Outside of India, however, fresh Jalebi can be pretty hard to come by (though given the rate I can chomp my way through them, it’s probably for the best).

The one you can see in the picture above was my first sighting in months, and was made on the premises of a Middle Eastern-style bakery in London. It certainly looked the part, and tasted almost as good as the ones I first fell in love with.

Almost, I say, but not quite.

Allowed to cool down on the shelf of the shop, they weren’t exactly the riot of heat and goo that I was hankering after. For that, I guess I’ll just have to go back to India.

What a shame: for this Pud-Hog, at least, West London’s so much easier to reach…

Where? My Jalebi was bought from Tavazo, Ealing Broadway – who even allowed me a sample before I committed.

How Much? £8.50 per kilo – or 90 pence for about 6 pieces

Rating?

7/10

It’s good, but it’s not quite right

Recipe: Sophie’s Dahl’s Spelt Banana Bread.

Be nice to your Bowel

Remember, Ogglers: always be nice to your Bowel

As body parts go, the bowel might not be the most fashionable of the lot, but let’s face it: we’ve all got one – and it’s integral to the process of ploughing through puddings. If only for that, it’s well worth paying attention to.

See, although this blog is usually more concerned with what enters the body, this month is Bowel Cancer Awareness month. And as someone who lost a close aunt to the disease a couple of years ago, this is one cause that the Pud-Hog can’t ignore.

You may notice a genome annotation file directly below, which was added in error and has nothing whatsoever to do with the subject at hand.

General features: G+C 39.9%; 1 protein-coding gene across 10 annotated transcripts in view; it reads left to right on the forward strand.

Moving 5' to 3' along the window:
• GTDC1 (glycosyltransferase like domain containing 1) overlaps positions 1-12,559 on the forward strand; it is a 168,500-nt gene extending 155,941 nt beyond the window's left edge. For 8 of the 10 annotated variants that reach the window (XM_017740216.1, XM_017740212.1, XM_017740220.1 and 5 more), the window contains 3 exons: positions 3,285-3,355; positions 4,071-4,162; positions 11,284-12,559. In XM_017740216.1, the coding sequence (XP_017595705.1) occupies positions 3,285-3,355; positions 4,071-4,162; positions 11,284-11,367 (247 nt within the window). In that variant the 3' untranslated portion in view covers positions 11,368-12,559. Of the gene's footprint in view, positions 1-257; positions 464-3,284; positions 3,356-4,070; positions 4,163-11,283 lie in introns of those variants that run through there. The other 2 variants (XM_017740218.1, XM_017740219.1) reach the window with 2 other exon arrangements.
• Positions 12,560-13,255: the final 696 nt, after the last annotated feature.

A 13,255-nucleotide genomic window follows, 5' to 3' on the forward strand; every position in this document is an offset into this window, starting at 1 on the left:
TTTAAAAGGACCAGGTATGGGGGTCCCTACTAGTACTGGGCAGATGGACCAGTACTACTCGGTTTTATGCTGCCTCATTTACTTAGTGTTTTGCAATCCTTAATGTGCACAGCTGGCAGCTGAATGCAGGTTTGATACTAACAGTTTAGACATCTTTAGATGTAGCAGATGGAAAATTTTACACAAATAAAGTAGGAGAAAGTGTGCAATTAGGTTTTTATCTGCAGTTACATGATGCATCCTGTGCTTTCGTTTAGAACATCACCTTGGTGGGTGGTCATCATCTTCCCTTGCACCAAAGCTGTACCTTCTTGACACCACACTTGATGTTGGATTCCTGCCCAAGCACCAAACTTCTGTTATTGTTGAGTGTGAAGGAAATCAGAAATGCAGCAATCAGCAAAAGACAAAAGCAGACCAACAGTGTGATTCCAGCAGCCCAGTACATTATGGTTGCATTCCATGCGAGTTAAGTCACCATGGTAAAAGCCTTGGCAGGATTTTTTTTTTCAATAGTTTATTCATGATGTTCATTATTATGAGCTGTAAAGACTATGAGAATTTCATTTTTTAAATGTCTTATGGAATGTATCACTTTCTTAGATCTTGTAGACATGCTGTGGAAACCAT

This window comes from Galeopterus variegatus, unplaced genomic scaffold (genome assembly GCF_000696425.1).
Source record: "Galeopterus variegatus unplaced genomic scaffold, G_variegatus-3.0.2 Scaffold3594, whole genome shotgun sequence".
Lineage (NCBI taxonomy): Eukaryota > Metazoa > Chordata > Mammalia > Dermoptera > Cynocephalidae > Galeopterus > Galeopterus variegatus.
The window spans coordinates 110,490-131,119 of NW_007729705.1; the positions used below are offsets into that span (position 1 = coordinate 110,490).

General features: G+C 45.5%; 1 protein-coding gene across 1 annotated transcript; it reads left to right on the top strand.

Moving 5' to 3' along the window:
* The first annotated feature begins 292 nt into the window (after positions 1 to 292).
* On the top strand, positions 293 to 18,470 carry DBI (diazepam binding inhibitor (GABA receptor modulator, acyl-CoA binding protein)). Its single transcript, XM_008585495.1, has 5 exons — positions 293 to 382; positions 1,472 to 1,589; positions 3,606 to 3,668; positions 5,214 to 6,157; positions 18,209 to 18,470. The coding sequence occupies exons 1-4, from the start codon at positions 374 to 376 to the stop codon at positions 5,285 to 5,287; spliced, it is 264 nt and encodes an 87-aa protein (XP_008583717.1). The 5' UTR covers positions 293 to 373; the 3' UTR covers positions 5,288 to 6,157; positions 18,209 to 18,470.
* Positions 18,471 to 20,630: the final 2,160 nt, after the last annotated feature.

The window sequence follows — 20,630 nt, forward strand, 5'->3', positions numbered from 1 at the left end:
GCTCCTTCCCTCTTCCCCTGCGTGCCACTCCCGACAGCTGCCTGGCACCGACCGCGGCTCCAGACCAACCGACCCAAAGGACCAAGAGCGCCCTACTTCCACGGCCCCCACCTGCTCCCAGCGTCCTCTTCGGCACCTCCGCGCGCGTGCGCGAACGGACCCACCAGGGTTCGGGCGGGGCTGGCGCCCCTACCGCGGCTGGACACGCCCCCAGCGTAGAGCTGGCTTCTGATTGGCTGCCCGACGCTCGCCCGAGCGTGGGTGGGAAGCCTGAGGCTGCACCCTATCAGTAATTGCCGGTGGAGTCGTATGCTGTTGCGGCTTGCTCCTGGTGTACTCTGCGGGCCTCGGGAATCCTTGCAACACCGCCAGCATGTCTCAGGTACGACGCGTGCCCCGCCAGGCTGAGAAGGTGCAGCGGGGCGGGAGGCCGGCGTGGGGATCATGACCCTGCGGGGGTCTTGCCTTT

Maybe you’re already clued up on the subject (as the UK’s second biggest cancer killer, it may well have affected somebody you know or you care about).

But for those of you who don’t know the score, the most important thing to note is that, if caught in time, bowel cancer is generally very treatable.

So, Ogglers. If you pay attention to NOTHING else on this blog, then at least pay attention to the following list from Bowel Cancer UK:

Early warning signs for bowel cancer are

  • Bleeding from the bottom, and/or blood in your poo
  • A change in bowel habit lasting three weeks or more
  • Unexplained weight loss
  • Extreme tiredness for no obvious reason
  • A pain or lump in your tummy

If you notice any of these things, then for crying out loud, don’t be embarrassed: GO AND TALK TO YOUR DOCTOR.

As well as keeping an eye out for changes like this, you can also reduce your risk of bowel cancer with exercise and a healthy diet.

That means cutting down on red or processed meats, eating your 5-a-day, and generally upping your fibre intake.

Thankfully, this risk-reducing doesn’t need to mean abandoning your pudding, as eating – or baking – treats made with whole grains and fibre is one of the ways you can keep things hunky-dory.

You could make your Summer Pudding with brown bread, pack your Flapjacks with oats, nuts and seeds, or substitute normal flour with one of the wholemeal or Spelt varities (like that Ginger Cake I made for my first Bakeroo).

If you’re still short of ideas, you can also check out Sharpham Park’s new website – Great British Spelt Recipes – which was launched in conjuction with Bowel Cancer UK in order to get people more clued up on bowel cancer awareness.